The Kigali Summit on Malaria & NTDs will capitalize on the presence of heads of state of countries that represent almost two-thirds of the malaria and NTDs burden, as well as major donors and partners working to end these diseases. In addition to the Host Government, the RBM Partnership to End Malaria and Uniting to Combat the NTDs, the Summit is supported by a wide range of partners, including the African Leaders Malaria Alliance, the Bill & Melinda Gates Foundation, the END Fund, Malaria No More UK and the World Health Organization (WHO).
Ending malaria and neglected tropical diseases is an important part of achieving the Sustainable
Development Goals agreed by the world’s governments in 2015 when, as part of the health goal – SDG3 – nations committed to reduce malaria and NTD cases by 90 percent by 2030 as a key driver towards universal health coverage.
About Neglected Tropical Diseases
Neglected tropical diseases (NTDs) are a group of debilitating infectious diseases that affect over 1.5 billion people around the world. They disable, disfigure and sometimes kill. Uniting to Combat NTDs is a collective of invested, interested and dedicated partners, including governments, donors, pharmaceutical companies, non-governmental organisations, academia and more. The partnership is committed to the fight to end the epidemic of NTDs.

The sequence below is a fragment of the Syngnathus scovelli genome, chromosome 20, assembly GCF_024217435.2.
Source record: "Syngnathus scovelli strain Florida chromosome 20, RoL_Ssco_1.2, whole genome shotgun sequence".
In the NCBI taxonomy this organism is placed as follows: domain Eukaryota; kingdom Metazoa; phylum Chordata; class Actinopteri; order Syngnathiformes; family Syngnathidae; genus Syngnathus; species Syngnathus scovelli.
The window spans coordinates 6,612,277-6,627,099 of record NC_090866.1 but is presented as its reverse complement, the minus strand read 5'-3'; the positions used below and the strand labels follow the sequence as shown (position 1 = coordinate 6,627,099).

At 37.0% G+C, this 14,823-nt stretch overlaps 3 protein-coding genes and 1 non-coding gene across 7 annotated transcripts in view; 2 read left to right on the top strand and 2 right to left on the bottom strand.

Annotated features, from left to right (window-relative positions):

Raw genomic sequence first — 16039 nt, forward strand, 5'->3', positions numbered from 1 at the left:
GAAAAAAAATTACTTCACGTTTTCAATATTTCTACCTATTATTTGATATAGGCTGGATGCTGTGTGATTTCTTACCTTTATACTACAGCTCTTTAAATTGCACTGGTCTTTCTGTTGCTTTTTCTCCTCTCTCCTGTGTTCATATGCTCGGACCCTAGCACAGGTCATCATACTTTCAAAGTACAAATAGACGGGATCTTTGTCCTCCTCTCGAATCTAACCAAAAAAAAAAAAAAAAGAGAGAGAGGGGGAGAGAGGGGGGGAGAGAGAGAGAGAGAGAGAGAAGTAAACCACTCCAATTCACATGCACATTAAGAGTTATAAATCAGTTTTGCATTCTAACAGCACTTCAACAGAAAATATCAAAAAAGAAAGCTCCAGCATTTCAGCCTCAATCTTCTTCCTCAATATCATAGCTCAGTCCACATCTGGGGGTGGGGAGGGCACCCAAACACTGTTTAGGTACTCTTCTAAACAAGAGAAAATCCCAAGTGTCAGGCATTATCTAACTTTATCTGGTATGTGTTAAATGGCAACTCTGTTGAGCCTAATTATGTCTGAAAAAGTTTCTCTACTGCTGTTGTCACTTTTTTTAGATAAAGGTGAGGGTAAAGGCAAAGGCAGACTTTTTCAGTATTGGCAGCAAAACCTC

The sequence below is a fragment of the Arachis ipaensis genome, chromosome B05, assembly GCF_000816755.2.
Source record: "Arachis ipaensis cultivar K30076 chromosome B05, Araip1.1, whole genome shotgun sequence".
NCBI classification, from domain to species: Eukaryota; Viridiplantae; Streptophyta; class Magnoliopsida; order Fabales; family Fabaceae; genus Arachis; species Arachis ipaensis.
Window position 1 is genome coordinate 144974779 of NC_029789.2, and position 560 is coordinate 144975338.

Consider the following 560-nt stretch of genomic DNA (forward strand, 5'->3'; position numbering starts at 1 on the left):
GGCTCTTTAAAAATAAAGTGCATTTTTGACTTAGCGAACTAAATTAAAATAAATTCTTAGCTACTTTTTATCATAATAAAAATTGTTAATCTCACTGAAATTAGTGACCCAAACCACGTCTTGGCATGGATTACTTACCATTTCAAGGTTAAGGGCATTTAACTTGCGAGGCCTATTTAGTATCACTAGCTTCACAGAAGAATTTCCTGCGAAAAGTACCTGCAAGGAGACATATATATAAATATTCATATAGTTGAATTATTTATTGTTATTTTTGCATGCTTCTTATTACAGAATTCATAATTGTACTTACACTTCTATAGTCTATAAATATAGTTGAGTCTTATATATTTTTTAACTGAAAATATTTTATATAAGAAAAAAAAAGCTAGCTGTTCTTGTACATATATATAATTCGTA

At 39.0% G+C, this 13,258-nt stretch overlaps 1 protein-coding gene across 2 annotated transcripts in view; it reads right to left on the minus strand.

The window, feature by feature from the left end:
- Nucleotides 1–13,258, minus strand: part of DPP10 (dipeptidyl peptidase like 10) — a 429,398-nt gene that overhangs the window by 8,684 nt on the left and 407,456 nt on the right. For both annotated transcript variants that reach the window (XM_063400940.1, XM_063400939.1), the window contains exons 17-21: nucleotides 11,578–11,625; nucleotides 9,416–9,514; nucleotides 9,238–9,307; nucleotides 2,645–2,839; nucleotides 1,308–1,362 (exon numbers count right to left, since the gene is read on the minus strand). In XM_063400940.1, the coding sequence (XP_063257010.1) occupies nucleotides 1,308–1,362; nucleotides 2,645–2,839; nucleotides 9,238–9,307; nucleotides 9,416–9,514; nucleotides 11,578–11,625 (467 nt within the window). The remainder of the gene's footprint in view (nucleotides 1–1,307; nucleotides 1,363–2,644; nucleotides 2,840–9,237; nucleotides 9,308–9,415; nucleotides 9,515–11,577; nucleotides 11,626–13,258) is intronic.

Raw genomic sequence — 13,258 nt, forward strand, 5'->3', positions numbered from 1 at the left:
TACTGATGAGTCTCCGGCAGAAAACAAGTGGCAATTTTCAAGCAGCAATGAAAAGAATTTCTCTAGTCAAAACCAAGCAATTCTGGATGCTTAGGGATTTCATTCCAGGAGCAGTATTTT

Since 2000, global efforts have saved 7 million lives from malaria and prevented more than 1 billion new infections. According to the most recent World Health Organization data:
• Half the world’s population continues to be at risk of malaria
• 405,000 deaths from malaria and 228 million cases of malaria in 2018
• 11 countries (10 in Africa plus India) account for approximately 70% of global malaria burden Malaria strikes hardest against some of the most vulnerable members of society – pregnant women and children under five – particularly in Africa, which accounts for over 90% of global malaria cases and deaths. A child still dies from malaria every 2 minutes.
Neglected Tropical Diseases:
Neglected tropical diseases (NTDs) are a group of debilitating infectious diseases that affect over 1.5 billion people around the world. They disable, disfigure and sometimes kill. The World Health Organization currently classifies 20 diseases as neglected tropical diseases. In 2012, governments, pharmaceutical companies, philanthropists, donors and non-governmental organisations came together to sign the London Declaration on NTDs. During the discussion that took place in 2012, it was decided that ten of the 20 NTDs had the essential requirements for immediate targeted assistance and include: